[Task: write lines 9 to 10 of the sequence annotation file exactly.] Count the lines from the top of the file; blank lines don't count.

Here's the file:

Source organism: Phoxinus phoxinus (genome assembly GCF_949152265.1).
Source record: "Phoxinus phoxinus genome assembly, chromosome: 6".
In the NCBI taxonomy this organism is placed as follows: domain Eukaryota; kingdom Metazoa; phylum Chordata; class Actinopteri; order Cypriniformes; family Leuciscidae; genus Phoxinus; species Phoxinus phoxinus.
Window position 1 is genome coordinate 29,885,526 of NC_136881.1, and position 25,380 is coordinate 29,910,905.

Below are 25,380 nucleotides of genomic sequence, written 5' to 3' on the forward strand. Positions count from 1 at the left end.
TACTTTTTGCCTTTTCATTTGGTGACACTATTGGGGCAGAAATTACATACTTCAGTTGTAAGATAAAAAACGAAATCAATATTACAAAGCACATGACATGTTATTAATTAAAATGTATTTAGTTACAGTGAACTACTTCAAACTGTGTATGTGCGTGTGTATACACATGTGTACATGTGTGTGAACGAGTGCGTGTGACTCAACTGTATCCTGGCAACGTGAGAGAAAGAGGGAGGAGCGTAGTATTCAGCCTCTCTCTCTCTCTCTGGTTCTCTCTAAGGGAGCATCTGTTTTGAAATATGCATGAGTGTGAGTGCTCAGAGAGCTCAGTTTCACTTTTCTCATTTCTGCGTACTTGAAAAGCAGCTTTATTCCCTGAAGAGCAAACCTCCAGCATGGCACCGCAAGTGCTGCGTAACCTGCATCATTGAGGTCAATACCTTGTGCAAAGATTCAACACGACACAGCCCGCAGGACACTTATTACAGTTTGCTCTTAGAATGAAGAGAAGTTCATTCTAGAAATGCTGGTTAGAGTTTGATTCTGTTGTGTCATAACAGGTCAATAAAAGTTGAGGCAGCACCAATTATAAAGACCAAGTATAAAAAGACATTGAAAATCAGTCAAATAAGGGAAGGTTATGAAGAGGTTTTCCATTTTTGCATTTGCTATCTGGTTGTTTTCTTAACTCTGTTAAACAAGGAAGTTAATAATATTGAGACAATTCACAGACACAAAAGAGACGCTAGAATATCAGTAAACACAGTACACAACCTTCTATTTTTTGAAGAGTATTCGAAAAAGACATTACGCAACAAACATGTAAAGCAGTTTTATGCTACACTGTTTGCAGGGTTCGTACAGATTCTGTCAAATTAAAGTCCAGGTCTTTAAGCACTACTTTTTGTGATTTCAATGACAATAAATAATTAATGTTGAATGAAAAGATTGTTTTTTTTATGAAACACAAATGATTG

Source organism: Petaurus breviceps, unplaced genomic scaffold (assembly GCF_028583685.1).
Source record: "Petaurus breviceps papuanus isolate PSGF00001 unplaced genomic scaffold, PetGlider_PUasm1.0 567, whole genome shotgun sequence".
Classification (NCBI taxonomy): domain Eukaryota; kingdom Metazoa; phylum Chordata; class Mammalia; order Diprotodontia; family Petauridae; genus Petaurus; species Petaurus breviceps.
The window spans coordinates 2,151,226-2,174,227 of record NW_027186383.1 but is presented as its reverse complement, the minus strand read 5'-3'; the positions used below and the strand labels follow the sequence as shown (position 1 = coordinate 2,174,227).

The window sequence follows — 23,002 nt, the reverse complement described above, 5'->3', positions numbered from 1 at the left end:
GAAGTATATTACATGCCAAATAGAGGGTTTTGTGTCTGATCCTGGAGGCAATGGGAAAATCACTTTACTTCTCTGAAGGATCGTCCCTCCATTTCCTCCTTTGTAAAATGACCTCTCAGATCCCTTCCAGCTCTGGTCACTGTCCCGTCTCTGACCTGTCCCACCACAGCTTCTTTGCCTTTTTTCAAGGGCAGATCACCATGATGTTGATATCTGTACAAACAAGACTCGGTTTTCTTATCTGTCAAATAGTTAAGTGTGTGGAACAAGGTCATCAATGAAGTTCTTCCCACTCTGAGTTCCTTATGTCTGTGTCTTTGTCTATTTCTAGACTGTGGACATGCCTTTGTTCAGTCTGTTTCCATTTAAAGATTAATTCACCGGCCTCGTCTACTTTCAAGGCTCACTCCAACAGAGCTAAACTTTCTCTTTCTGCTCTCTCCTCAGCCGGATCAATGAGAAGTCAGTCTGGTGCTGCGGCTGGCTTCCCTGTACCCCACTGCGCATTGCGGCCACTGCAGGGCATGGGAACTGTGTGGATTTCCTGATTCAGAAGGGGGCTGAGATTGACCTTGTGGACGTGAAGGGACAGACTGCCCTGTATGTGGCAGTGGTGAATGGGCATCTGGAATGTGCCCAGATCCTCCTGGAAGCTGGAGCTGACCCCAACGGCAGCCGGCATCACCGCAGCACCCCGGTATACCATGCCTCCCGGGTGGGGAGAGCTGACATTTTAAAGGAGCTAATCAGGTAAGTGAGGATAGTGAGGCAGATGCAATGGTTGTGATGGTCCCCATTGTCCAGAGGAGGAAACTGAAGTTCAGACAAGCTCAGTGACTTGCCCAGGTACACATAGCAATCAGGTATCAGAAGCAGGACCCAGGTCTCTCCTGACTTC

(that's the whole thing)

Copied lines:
Classification (NCBI taxonomy): domain Eukaryota; kingdom Metazoa; phylum Chordata; class Mammalia; order Diprotodontia; family Petauridae; genus Petaurus; species Petaurus breviceps.
The window spans coordinates 2,151,226-2,174,227 of record NW_027186383.1 but is presented as its reverse complement, the minus strand read 5'-3'; the positions used below and the strand labels follow the sequence as shown (position 1 = coordinate 2,174,227).